CLIMATE IS SOMETHING DIFFERENT
This was a heron, and the oddly effortless but dense wedge
in its body made across the sky, and more odd for being unfamiliar,
landing on the puddled roof of the nearby frame shop,
the second day of the flood receding. Then, there was the crew
of red-vented bulbuls (which took me days of search terms
to identify — “black crested bird with red breast,” “bird with red chest,”
“bird red stomach,” “bird” & “red” & “Houston” — when they invaded
last summer’s ripened fig tree), the black-crested birds that came stowed
full of potential — mutated germs in the seedpods’ husks — in cargo holds
of boats docked in the ship channel, before leaching into the city
like benzene jumping pipes for the gulf. I mean this flood now abated,
yet still as it will be fifty, a hundred years from now, and you, gathered
on what shore you may have found there, you in this echo
I might have detected in pulses under the water’s depth,
and — measuring them — have found myself also, does it help
I only wanted so I could have the need? What I denied myself had a border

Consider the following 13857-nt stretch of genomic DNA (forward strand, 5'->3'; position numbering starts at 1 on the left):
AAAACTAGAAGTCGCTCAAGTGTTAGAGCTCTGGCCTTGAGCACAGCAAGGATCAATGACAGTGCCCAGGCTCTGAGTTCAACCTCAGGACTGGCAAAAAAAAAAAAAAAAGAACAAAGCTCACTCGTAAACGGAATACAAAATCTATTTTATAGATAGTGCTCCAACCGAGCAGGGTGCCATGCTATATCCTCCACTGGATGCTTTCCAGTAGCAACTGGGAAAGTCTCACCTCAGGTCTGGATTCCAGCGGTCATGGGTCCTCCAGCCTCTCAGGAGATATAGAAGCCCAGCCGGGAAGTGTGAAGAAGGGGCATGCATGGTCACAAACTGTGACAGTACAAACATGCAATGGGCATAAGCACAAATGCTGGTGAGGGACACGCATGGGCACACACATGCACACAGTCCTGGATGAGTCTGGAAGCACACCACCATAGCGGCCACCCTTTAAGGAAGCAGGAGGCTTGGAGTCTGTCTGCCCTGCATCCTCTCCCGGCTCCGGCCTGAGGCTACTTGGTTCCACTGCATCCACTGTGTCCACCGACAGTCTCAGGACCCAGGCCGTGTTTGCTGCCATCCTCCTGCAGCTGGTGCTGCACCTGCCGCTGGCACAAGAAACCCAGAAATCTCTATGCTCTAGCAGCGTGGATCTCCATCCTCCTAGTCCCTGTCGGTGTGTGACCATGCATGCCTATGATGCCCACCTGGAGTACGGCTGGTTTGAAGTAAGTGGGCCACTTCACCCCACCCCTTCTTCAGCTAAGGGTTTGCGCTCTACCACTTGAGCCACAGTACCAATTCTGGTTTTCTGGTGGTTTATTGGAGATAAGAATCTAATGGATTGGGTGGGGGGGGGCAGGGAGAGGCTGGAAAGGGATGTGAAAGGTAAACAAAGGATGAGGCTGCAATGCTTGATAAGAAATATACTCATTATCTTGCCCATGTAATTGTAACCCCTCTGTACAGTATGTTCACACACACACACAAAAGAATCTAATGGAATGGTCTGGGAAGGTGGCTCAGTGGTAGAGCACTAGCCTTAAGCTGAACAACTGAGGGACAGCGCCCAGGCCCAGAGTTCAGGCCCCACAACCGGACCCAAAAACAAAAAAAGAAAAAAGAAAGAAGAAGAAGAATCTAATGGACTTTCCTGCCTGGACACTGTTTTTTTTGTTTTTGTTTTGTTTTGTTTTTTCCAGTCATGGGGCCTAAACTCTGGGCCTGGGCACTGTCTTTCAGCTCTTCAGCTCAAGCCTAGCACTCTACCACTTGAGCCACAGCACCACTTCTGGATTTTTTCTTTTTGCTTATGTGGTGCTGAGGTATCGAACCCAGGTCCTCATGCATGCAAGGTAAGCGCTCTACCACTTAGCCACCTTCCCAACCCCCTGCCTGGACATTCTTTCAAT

as elastic as risen dough, the kind that requires little heat and time
and teams of hungry organisms drunk and belching their conversions,
with our bodies. To complaining about the flood as only this flood
and then rue today’s temperature is only sticking my hand outside
to get an estimate on the weather. I can report it is uncomfortable,
the air hovering at the edges of volcanic breath. If there is a lesson
on how not to worry, it’s that you’re not stuck only being one thing,
the multitudes in me and the multitudes in you. When ice-melt
exposes the bottle brought aboard the ship suspended on its journey,
whatever finds it might carry gratefully across their lips
these agents of the loop now circling through us.
— from Levee, 2019